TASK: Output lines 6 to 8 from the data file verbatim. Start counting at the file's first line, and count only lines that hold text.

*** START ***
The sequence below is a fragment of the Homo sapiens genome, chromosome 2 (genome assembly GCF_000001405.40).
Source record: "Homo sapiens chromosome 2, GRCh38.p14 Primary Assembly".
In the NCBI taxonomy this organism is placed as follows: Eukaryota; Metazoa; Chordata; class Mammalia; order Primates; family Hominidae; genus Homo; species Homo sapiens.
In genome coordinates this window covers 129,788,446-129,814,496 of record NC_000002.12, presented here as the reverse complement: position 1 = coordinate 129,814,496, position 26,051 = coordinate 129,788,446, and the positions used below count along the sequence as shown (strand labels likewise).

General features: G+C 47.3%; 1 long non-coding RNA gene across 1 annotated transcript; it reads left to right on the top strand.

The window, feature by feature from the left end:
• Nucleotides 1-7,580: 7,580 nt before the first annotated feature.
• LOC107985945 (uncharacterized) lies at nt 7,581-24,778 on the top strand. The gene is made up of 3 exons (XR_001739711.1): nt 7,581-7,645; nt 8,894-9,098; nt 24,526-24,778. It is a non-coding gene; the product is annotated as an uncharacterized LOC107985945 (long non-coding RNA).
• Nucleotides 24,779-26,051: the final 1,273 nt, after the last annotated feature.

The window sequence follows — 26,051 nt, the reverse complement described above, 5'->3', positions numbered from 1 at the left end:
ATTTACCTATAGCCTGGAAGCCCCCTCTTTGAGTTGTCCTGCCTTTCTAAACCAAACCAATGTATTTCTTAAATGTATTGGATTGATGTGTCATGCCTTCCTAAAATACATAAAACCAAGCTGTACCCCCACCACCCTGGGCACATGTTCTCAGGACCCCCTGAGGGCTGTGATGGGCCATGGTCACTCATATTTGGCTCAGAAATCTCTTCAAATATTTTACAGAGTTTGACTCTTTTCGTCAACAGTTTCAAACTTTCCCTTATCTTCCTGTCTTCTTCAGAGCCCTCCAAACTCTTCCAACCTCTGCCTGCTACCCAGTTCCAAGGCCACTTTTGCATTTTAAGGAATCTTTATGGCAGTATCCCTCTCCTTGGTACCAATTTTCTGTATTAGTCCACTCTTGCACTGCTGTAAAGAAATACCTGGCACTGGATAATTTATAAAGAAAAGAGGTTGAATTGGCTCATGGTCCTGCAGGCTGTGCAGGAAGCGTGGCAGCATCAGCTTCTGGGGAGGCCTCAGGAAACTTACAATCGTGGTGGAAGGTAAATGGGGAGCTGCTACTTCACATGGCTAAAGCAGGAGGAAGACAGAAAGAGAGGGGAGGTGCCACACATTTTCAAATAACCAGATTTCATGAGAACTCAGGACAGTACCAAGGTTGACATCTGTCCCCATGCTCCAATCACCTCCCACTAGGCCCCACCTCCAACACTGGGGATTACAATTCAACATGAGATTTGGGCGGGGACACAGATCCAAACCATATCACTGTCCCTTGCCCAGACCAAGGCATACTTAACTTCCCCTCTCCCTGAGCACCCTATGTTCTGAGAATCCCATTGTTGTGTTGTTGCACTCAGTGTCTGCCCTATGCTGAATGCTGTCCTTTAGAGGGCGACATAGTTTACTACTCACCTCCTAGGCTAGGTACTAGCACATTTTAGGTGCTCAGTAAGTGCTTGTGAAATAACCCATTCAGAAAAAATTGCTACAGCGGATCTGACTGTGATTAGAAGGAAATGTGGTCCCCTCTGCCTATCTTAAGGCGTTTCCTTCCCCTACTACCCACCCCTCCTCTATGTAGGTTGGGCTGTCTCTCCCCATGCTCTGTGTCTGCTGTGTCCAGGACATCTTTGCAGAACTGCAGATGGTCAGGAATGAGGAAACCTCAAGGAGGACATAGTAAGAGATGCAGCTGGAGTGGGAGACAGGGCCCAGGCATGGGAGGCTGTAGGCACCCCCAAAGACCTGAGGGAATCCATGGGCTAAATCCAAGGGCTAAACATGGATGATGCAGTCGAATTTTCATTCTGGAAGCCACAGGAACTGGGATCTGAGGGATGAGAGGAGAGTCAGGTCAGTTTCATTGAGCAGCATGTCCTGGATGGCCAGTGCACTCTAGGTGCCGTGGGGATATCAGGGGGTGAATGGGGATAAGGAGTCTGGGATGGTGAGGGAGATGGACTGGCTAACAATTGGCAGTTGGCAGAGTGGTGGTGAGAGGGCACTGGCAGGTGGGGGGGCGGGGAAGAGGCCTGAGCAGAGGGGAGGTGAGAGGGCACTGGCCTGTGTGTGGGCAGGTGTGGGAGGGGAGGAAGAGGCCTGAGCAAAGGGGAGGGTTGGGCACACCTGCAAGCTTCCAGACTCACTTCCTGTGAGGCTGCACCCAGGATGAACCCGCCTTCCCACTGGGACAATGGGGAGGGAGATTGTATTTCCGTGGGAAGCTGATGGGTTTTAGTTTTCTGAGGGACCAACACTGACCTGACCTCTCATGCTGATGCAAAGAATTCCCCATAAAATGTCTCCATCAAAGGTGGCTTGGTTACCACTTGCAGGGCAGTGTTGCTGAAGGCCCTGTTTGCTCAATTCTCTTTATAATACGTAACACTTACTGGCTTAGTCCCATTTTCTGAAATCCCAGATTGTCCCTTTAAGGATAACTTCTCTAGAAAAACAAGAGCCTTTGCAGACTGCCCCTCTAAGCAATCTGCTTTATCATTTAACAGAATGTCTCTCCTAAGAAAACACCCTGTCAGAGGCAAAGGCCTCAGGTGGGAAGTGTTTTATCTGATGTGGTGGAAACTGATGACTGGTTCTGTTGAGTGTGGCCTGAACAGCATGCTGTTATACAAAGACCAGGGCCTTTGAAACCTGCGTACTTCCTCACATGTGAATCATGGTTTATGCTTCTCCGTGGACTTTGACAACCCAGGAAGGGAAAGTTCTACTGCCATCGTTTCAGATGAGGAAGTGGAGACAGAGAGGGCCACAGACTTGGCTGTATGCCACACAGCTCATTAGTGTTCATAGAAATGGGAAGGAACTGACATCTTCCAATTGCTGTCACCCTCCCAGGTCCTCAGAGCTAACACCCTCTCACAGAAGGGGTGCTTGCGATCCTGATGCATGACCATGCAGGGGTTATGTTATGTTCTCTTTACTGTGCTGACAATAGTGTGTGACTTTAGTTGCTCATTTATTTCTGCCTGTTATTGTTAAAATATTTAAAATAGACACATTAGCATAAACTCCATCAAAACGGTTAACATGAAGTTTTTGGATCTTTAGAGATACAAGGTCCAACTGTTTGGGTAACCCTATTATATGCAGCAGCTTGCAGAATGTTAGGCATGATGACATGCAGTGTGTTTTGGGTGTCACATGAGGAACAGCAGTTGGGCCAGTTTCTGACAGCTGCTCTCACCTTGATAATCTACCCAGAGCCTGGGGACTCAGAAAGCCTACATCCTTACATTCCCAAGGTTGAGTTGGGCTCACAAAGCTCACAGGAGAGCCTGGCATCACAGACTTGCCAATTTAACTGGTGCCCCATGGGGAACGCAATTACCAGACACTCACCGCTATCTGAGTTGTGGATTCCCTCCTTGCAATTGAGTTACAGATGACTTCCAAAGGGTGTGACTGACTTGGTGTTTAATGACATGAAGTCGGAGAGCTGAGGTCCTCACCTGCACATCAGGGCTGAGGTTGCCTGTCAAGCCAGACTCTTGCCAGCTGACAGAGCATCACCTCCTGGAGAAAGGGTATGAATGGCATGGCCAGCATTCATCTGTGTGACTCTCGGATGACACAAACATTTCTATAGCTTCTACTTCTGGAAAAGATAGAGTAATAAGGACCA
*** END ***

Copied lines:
The window, feature by feature from the left end:
• Nucleotides 1-7,580: 7,580 nt before the first annotated feature.
• LOC107985945 (uncharacterized) lies at nt 7,581-24,778 on the top strand. The gene is made up of 3 exons (XR_001739711.1): nt 7,581-7,645; nt 8,894-9,098; nt 24,526-24,778. It is a non-coding gene; the product is annotated as an uncharacterized LOC107985945 (long non-coding RNA).